Summer brings a fabulous flush of colour and sweet smells to the reserve courtesy of our wildflowers. Not only do they provide an idyllic backdrop for mellow musings, they are also vital feeding and nesting habitats for insects, butterflies, birds, small animals and other wildlife.
Common bird’s-foot-trefoil has a wealth of names that conjure up some interesting images: ‘Eggs and Bacon’, for instance! One of the more evocative names for common bird’s-foot-trefoil is ‘Granny’s toenails’, which gives an instant, and not-so-pleasant, impression of the claw-like seed pods of this abundant and sprawling species. Its small, yellow, slipper-like flowers can be seen in little clusters.
A rare occurrence of a colony of the white variety of heath milkwort. The family name is derived from Greek and means “much milk” – it was believed that the cattle that grazed on these plants produced a good high yield of milk. Another thought is that the flowers resemble little udders.
Our Hawthorn trees are spectacularly in bloom. In Gaelic this thorny shrub is known as sgitheach (pronounced SKEE-ach). In Celtic lore the hawthorn was one of the most likely trees to be inhabited or protected by the Wee Folk. Such trees could not be cut or damaged in any way without incurring the often fatal wrath of their supernatural guardians. Hawthorn is famed for its white, highly scented flowers. People historically used the blossoms for garlands. They also cut leafy branches and set them in the ground outside houses and decorated these May bushes with wildflowers. We can see why!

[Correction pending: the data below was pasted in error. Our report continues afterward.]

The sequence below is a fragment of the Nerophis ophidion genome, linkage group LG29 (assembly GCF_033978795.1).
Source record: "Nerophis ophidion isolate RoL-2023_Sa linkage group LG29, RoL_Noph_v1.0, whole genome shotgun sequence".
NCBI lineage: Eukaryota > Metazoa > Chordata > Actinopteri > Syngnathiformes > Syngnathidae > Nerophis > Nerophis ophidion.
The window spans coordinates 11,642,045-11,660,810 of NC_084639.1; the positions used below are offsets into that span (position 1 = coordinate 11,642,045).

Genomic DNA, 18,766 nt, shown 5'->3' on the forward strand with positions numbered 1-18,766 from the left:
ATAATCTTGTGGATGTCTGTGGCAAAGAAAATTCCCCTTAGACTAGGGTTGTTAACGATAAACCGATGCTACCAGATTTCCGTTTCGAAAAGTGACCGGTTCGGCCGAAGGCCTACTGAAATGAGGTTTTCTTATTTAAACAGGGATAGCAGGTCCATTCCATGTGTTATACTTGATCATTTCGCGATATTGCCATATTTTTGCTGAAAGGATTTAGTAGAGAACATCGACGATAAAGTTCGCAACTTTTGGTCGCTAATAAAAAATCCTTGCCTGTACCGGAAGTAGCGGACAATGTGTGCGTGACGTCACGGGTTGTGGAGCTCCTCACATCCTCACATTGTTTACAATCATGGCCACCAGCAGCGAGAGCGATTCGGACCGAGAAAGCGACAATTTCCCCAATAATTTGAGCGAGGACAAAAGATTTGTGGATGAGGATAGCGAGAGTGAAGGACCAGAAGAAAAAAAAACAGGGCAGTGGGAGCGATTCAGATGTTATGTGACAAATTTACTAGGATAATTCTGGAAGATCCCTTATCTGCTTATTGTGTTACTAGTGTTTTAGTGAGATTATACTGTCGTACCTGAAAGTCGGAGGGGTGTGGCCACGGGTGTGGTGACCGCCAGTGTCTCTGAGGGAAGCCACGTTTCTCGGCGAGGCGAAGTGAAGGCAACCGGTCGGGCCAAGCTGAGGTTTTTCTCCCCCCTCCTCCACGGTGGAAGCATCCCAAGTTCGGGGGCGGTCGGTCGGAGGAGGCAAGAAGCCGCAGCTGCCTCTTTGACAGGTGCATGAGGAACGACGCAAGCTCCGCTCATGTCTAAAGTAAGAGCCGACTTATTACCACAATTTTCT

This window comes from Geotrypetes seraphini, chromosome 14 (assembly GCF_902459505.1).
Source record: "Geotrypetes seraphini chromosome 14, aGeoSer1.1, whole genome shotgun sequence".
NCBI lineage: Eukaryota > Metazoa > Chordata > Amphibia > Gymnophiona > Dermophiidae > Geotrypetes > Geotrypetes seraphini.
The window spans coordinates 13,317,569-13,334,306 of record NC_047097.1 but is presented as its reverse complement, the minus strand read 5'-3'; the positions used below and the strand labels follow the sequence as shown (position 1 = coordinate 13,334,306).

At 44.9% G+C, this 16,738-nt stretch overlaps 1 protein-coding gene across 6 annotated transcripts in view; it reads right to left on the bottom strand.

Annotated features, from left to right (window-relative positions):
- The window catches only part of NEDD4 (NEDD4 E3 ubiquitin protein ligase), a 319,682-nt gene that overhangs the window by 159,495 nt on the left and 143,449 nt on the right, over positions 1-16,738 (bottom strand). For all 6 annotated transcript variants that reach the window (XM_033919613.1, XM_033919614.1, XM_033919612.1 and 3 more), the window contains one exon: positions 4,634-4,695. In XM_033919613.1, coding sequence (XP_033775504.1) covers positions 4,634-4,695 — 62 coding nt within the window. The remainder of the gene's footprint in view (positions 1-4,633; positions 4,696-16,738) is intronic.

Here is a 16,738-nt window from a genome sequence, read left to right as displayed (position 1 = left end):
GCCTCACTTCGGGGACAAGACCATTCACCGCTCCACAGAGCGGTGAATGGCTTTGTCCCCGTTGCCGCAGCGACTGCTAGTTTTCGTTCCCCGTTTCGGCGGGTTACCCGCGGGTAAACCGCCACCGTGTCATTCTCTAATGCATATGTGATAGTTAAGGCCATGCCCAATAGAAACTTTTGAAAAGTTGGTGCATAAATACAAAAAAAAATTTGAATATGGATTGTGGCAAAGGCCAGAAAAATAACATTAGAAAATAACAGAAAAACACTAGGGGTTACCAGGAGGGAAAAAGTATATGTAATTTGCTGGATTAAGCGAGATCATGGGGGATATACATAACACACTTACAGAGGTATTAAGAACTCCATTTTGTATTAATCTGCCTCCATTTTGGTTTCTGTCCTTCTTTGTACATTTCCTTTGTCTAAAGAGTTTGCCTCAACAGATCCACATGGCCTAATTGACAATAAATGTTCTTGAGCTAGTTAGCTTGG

With this abundance of flowers comes an abundance of food and shelter for insects.
A frothy, glistening mass of cuckoo-spit on pignut. Inside is a tiny juvenile yellow-green froghopper. Despite being a sap-sucker, this small bug is is completely harmless to plants.
A male orange tip butterfly showing his mottled moss green underwings off superbly. He is using his long proboscis to reach in to drink nectar from this bluebell. You have got to admire the ambition! Females lay single pale eggs on the underside of flower buds that turn a deep orange after a couple of days.
A colourful and metallic knot grass leaf beetle with a dazzling green head and red carapace was caught up in our sweep net. These beetles are highly specialised to their host plants, in this instance, those of the deadnettle aka mint aka sage family.
Don’t get into a staring match with a two-banded longhorn beetle. You lose. The adults feed on a range of conifers and broad-leaved trees. It lays its eggs in dead wood, mostly of conifers, where the larvae bore deep, broad tunnels until they are ready to pupate after about two years. Interestingly in mountainous areas they will head to grassy summits in their thousands on sunny days – even to the tops of Munro’s.
Or indeed a Four-spotted Chaser dragonfly. Morning time – before the full heat of the day is the best time to see these charismatic insects at rest. By mid-day they are really active spending a lot of time hawking over water for insect-prey or to mark out their territories. They mate on the wing; the female then hovers over the water, dipping the tip of her abdomen in to drop her eggs on to vegetation below the surface.